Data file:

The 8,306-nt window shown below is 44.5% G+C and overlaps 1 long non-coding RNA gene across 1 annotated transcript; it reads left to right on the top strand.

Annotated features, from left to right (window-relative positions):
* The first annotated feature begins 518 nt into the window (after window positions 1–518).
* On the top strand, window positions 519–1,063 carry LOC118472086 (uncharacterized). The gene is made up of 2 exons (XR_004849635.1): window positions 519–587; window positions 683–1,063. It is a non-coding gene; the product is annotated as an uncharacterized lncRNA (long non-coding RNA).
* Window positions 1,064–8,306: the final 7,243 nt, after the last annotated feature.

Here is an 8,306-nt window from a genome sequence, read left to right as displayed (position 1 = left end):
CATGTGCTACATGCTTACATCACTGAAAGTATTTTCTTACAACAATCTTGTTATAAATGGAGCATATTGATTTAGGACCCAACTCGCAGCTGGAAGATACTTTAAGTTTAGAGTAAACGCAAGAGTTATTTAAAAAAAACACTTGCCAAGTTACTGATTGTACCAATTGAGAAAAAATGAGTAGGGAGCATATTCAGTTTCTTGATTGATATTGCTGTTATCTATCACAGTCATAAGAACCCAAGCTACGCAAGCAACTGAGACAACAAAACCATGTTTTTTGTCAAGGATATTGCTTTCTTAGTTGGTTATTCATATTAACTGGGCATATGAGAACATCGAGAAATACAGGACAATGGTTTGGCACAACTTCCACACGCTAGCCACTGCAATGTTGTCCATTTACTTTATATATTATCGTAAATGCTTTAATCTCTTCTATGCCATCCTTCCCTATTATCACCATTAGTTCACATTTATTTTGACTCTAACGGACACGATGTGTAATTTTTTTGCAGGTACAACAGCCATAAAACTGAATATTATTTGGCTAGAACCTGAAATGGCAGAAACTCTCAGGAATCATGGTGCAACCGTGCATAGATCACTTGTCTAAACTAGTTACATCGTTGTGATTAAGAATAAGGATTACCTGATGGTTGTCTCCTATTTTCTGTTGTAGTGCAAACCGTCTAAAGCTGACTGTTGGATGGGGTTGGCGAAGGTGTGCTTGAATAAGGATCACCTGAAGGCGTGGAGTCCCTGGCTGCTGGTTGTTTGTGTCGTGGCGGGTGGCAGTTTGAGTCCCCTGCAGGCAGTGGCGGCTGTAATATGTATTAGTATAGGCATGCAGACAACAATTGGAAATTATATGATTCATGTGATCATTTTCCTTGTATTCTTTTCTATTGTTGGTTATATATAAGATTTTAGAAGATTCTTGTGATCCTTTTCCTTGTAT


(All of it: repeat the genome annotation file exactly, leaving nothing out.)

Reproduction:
The 8,306-nt window shown below is 44.5% G+C and overlaps 1 long non-coding RNA gene across 1 annotated transcript; it reads left to right on the top strand.

Annotated features, from left to right (window-relative positions):
* The first annotated feature begins 518 nt into the window (after window positions 1–518).
* On the top strand, window positions 519–1,063 carry LOC118472086 (uncharacterized). The gene is made up of 2 exons (XR_004849635.1): window positions 519–587; window positions 683–1,063. It is a non-coding gene; the product is annotated as an uncharacterized lncRNA (long non-coding RNA).
* Window positions 1,064–8,306: the final 7,243 nt, after the last annotated feature.

Here is an 8,306-nt window from a genome sequence, read left to right as displayed (position 1 = left end):
CATGTGCTACATGCTTACATCACTGAAAGTATTTTCTTACAACAATCTTGTTATAAATGGAGCATATTGATTTAGGACCCAACTCGCAGCTGGAAGATACTTTAAGTTTAGAGTAAACGCAAGAGTTATTTAAAAAAAACACTTGCCAAGTTACTGATTGTACCAATTGAGAAAAAATGAGTAGGGAGCATATTCAGTTTCTTGATTGATATTGCTGTTATCTATCACAGTCATAAGAACCCAAGCTACGCAAGCAACTGAGACAACAAAACCATGTTTTTTGTCAAGGATATTGCTTTCTTAGTTGGTTATTCATATTAACTGGGCATATGAGAACATCGAGAAATACAGGACAATGGTTTGGCACAACTTCCACACGCTAGCCACTGCAATGTTGTCCATTTACTTTATATATTATCGTAAATGCTTTAATCTCTTCTATGCCATCCTTCCCTATTATCACCATTAGTTCACATTTATTTTGACTCTAACGGACACGATGTGTAATTTTTTTGCAGGTACAACAGCCATAAAACTGAATATTATTTGGCTAGAACCTGAAATGGCAGAAACTCTCAGGAATCATGGTGCAACCGTGCATAGATCACTTGTCTAAACTAGTTACATCGTTGTGATTAAGAATAAGGATTACCTGATGGTTGTCTCCTATTTTCTGTTGTAGTGCAAACCGTCTAAAGCTGACTGTTGGATGGGGTTGGCGAAGGTGTGCTTGAATAAGGATCACCTGAAGGCGTGGAGTCCCTGGCTGCTGGTTGTTTGTGTCGTGGCGGGTGGCAGTTTGAGTCCCCTGCAGGCAGTGGCGGCTGTAATATGTATTAGTATAGGCATGCAGACAACAATTGGAAATTATATGATTCATGTGATCATTTTCCTTGTATTCTTTTCTATTGTTGGTTATATATAAGATTTTAGAAGATTCTTGTGATCCTTTTCCTTGTAT